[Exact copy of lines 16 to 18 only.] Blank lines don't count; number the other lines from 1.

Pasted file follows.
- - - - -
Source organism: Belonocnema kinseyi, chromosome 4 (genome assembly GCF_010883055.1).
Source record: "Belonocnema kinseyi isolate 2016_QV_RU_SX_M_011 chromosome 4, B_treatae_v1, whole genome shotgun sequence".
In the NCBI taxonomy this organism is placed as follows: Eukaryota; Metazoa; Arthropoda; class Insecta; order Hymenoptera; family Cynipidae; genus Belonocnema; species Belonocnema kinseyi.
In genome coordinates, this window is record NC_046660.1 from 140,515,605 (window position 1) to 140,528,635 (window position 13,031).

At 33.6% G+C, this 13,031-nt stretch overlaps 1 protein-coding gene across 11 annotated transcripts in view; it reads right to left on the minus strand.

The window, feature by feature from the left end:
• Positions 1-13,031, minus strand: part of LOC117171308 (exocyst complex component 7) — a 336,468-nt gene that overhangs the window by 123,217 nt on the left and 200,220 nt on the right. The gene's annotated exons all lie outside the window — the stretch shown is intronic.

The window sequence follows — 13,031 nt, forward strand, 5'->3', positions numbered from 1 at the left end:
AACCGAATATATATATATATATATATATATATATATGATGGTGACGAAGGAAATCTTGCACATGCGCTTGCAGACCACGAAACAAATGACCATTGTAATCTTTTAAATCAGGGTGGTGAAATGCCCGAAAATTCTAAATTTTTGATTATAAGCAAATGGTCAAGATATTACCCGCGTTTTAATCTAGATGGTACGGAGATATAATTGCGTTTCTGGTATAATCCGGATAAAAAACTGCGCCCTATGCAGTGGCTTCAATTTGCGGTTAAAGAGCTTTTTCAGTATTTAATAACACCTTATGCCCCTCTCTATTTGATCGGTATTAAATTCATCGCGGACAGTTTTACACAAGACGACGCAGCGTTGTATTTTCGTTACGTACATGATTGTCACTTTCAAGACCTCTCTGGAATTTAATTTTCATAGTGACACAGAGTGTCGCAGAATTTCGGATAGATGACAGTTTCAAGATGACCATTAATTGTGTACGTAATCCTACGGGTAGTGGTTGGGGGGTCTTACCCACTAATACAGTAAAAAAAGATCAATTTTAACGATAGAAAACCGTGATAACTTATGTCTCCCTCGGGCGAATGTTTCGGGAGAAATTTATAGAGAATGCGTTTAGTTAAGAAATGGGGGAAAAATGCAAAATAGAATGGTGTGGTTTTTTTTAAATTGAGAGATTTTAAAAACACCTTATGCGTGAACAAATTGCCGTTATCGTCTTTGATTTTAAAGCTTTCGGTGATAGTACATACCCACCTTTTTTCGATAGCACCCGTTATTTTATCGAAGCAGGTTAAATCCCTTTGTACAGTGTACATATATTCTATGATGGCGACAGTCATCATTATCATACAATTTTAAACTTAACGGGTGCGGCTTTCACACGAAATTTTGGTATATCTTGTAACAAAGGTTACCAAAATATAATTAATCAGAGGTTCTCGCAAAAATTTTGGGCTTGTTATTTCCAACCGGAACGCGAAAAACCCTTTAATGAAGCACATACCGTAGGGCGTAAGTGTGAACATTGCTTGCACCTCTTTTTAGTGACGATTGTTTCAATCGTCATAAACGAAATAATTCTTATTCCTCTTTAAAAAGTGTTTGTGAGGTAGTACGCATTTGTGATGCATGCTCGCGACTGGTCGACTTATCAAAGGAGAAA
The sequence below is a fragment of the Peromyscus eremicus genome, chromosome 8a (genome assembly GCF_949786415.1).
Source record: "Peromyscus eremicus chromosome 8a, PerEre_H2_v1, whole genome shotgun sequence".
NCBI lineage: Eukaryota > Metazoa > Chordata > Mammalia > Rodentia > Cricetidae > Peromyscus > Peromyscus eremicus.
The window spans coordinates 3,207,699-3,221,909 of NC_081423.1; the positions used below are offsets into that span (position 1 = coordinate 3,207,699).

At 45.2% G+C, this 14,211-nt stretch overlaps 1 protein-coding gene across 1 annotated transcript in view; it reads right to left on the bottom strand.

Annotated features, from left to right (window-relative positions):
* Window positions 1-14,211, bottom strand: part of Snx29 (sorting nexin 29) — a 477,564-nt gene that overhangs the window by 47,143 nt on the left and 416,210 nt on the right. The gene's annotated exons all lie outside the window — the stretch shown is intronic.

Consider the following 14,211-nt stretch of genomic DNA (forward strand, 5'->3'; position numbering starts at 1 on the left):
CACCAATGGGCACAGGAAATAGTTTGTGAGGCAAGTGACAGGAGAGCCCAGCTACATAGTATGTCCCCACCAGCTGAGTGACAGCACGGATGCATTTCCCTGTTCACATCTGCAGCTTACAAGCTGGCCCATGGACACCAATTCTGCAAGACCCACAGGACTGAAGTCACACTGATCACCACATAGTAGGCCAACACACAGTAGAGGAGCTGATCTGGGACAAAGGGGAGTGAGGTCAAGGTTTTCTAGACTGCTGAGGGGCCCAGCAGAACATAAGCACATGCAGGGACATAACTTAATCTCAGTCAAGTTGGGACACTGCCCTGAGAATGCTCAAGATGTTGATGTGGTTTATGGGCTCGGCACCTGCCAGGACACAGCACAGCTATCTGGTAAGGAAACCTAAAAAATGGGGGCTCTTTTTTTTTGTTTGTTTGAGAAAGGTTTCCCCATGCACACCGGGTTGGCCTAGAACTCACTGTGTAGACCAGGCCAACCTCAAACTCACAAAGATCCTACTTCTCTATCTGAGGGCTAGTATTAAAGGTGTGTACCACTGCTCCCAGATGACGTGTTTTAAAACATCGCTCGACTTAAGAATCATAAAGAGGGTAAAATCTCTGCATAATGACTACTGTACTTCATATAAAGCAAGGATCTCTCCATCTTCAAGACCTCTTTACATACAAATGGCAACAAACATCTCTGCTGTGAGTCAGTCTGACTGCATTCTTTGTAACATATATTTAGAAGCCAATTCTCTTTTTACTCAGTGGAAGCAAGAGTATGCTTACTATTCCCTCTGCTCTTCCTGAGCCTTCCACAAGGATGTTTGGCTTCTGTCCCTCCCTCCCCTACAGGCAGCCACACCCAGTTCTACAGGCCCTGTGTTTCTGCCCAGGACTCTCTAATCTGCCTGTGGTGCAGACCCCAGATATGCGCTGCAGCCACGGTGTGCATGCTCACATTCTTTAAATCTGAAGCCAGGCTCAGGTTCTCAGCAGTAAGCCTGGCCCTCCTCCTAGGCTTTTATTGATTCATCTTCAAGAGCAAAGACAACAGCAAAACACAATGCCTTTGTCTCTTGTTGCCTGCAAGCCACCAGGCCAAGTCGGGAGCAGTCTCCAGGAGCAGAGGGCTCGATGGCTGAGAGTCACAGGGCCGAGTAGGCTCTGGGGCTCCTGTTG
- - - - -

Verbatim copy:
* Window positions 1-14,211, bottom strand: part of Snx29 (sorting nexin 29) — a 477,564-nt gene that overhangs the window by 47,143 nt on the left and 416,210 nt on the right. The gene's annotated exons all lie outside the window — the stretch shown is intronic.

Consider the following 14,211-nt stretch of genomic DNA (forward strand, 5'->3'; position numbering starts at 1 on the left):
CACCAATGGGCACAGGAAATAGTTTGTGAGGCAAGTGACAGGAGAGCCCAGCTACATAGTATGTCCCCACCAGCTGAGTGACAGCACGGATGCATTTCCCTGTTCACATCTGCAGCTTACAAGCTGGCCCATGGACACCAATTCTGCAAGACCCACAGGACTGAAGTCACACTGATCACCACATAGTAGGCCAACACACAGTAGAGGAGCTGATCTGGGACAAAGGGGAGTGAGGTCAAGGTTTTCTAGACTGCTGAGGGGCCCAGCAGAACATAAGCACATGCAGGGACATAACTTAATCTCAGTCAAGTTGGGACACTGCCCTGAGAATGCTCAAGATGTTGATGTGGTTTATGGGCTCGGCACCTGCCAGGACACAGCACAGCTATCTGGTAAGGAAACCTAAAAAATGGGGGCTCTTTTTTTTTGTTTGTTTGAGAAAGGTTTCCCCATGCACACCGGGTTGGCCTAGAACTCACTGTGTAGACCAGGCCAACCTCAAACTCACAAAGATCCTACTTCTCTATCTGAGGGCTAGTATTAAAGGTGTGTACCACTGCTCCCAGATGACGTGTTTTAAAACATCGCTCGACTTAAGAATCATAAAGAGGGTAAAATCTCTGCATAATGACTACTGTACTTCATATAAAGCAAGGATCTCTCCATCTTCAAGACCTCTTTACATACAAATGGCAACAAACATCTCTGCTGTGAGTCAGTCTGACTGCATTCTTTGTAACATATATTTAGAAGCCAATTCTCTTTTTACTCAGTGGAAGCAAGAGTATGCTTACTATTCCCTCTGCTCTTCCTGAGCCTTCCACAAGGATGTTTGGCTTCTGTCCCTCCCTCCCCTACAGGCAGCCACACCCAGTTCTACAGGCCCTGTGTTTCTGCCCAGGACTCTCTAATCTGCCTGTGGTGCAGACCCCAGATATGCGCTGCAGCCACGGTGTGCATGCTCACATTCTTTAAATCTGAAGCCAGGCTCAGGTTCTCAGCAGTAAGCCTGGCCCTCCTCCTAGGCTTTTATTGATTCATCTTCAAGAGCAAAGACAACAGCAAAACACAATGCCTTTGTCTCTTGTTGCCTGCAAGCCACCAGGCCAAGTCGGGAGCAGTCTCCAGGAGCAGAGGGCTCGATGGCTGAGAGTCACAGGGCCGAGTAGGCTCTGGGGCTCCTGTTG